Special Report: Dundas EcoPark

The Value of Green Space: Fostering Social Bonds and a Healthier Community

The Dundas EcoPark can also contribute to a healthier, more ecological approach to living.

By Steven Watts
Published February 11, 2014

Author's Note: This is the second installment in a series of articles featuring the Dundas EcoPark Campaign. My intention is to explain what the project is, who is involved, and why the project is important for the surrounding areas.

The Dundas EcoPark provides a vast amount of green space, which can contribute to a healthier, happier, and more connected community. Green space often serves as a social "middle-ground" where all citizens, no matter their social standing, can enjoy with one another.

Without this area of green space, Hamilton would lose an important avenue for relaxation, social gathering, and an escape from city life.

Dundas EcoPark map
Dundas EcoPark map

The Environmental News Network has found that those who live in close proximity to green spaces "engaged in more social activities and knew more about their neighbours." In addition, those same individuals claimed their neighours "were more concerned about supporting one another and had stronger feelings of belonging."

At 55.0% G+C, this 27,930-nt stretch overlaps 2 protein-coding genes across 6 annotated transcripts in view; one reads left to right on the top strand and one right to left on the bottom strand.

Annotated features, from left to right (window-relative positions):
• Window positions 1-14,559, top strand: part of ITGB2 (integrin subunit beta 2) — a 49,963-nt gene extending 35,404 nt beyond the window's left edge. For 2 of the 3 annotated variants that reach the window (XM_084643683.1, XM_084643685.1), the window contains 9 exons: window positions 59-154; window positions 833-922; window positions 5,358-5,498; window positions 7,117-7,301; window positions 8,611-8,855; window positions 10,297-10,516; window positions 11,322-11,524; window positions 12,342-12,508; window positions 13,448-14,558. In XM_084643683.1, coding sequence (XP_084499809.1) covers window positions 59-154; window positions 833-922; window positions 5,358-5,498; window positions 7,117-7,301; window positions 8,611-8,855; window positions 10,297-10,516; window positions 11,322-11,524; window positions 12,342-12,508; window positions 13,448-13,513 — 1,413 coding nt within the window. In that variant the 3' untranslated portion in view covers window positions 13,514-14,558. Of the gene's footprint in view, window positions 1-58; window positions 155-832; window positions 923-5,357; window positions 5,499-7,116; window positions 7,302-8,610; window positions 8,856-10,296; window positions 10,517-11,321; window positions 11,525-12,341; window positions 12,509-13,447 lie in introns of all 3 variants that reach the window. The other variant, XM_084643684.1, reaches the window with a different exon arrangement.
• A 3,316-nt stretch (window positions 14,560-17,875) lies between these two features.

These societal trends suggest green space alters the traditional social hierarchy and promotes social equilibrium. The idea that nature treats all humans equally, no matter their social standing, appears to influence communities' interactions with one another.

The inherent impartiality of nature seemingly "rubs off" on individuals, leading to cooperation and empathy between community members.

Constructing a neighbourhood that is safe for everyone seems of more importance near green space, but why? Perhaps when living in such an ecologically valuable area, everyone wants to keep it that way.

A commitment to preserving the area and ensuring it is not misused/damaged is an interesting social reaction. Green space fosters a connection between community residents and the natural environment, thus allowing for a more livable city. This symbiotic relationship is essential in order for a community to be sustainable.

In terms of social gathering, the EcoPark can help develop a strong sense of community. This sense of community will strengthen our connection to other Hamiltonians and create solidarity amongst citizens. Not to mention, the green space can provide an area for meeting new friends who share a passion for nature.

Although the green space may initially draw nature-minded citizens, eventually more Hamiltonians will become aware of the natural oasis and experience it for themselves. In doing so, it could influence them to become more environmentally aware and recognize the ecological beauty we have in Hamilton.

Establishing and cultivating these social bonds is necessary to protect our natural areas.

Webster's Falls (Image Credit: Dave Heidebrecht)
Webster's Falls (Image Credit: Dave Heidebrecht)